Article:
Tag Archives: revising

Pro-Tip: Characterization

6 Oct

How do you talk to your friends? To your family? Bosses and coworkers?

For every person and situation, there is a way we present ourselves. Why should this be any different for each of your characters? It shouldn’t.

I remember when teachers used to say, “Don’t start a sentence with ‘because,’” or “You can’t use contractions in formal or serious writing.” And they had lots of rules about slang. To a point, those rules were useful. In the context of their classrooms, they were golden. Following such laws ensured decent grades. After all, breaking a rule so explicitly stated would render the teacher unable to take you seriously beyond that point.

But now, it’s time to forget it. It’s rubbish. Rules like that have a place in the classrooms of the teachers who value them and little place else. Try writing a realistic character without breaking them. It’s nearly impossible if you want that character to sound like someone you could really meet. And that’s the key—creating characters that we see ourselves and others in, even when the character isn’t a human. Characters are textual embodiments of our human experience. Even a talking dog on Mars will be based on the actions and emotions we know because it’s impossible to invent an emotion or characteristic fully new and alien. It may seem different but, somewhere at its core, every new creation of fiction is rooted in the human experience. If characters aren’t experiencing and acting organically as you or I would, then what are they? Caricatures of prescriptive rules, rules which tell us how language ought to be but do not reflect how language is actually used.

Example: “Tom, it is late. I find we will miss the movie if we do not leave now. Are we not going to the movies after all?”

“No, Summer, we are not. I have to complete this project for chemistry lab. It is due tomorrow, and I neglected to begin work earlier. I am very sorry.”

Ok, so there’s nothing technically wrong with that exchange between Summer and her boyfriend, Tom. The scene is clear. But how forced did that feel? If you were Summer would you talk like that? If you were Tom? Maybe if this was an exchange between Data and a Vulcan… otherwise, I doubt it. Plus, would a Vulcan actually forget to do his homework? I digress.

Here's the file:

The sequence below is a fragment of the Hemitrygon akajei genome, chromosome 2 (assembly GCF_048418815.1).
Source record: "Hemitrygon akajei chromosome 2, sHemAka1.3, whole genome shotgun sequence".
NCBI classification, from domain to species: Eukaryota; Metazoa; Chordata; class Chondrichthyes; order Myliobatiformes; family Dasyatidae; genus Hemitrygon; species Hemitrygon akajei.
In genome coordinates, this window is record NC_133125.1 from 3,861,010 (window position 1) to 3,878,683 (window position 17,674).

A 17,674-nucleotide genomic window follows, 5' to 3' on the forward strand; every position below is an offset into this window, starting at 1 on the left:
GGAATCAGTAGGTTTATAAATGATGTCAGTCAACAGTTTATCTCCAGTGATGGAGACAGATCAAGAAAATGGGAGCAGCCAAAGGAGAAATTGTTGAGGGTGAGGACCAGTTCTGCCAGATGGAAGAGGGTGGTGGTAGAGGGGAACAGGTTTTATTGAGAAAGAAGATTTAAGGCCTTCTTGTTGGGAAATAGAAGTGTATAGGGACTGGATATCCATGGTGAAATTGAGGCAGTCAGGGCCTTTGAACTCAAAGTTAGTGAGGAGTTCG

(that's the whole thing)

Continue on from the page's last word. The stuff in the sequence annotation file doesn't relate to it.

Many readers play the scenes of a novel like a movie in their minds. Less visual learners may not, but chances are, they at least listen to the soundtrack of the words. Reading a conversation like the example is as awkward feeling as it would be to watch that scene play out in real life. It doesn’t flow. It sounds like a business exchange between strangers, not a dispute between partners, lovers. The formality slows the natural rhythm of reading. It gets in the way. In more colloquial speech, the words run together. They sound in a reader’s head as they would out of the reader’s mouth. Smooth, easy, and with more personality.

When writing, make sure you’re not stalling the tension and momentum of your scenes by being overly formal. Fiction novels aren’t research papers, agent queries, resumes, or instruction manuals. Make your characters talk like real people.

Since you’ve thrown out all of those rules I mentioned earlier, replace them with this: Each character must have a unique and realistic voice that reflects personality. All quirks will at that point appear purposeful because they will be unique to the character.

Perhaps one character really DOES talk that way in the novel. The choice to leave the dialogue formal, or fully informal, at all times, or even riddled with slang or nonsense words would be obviously purposeful to your readers because no one else would be quite the same. The way we talk is a part of our personality, and it is no different for the characters you create.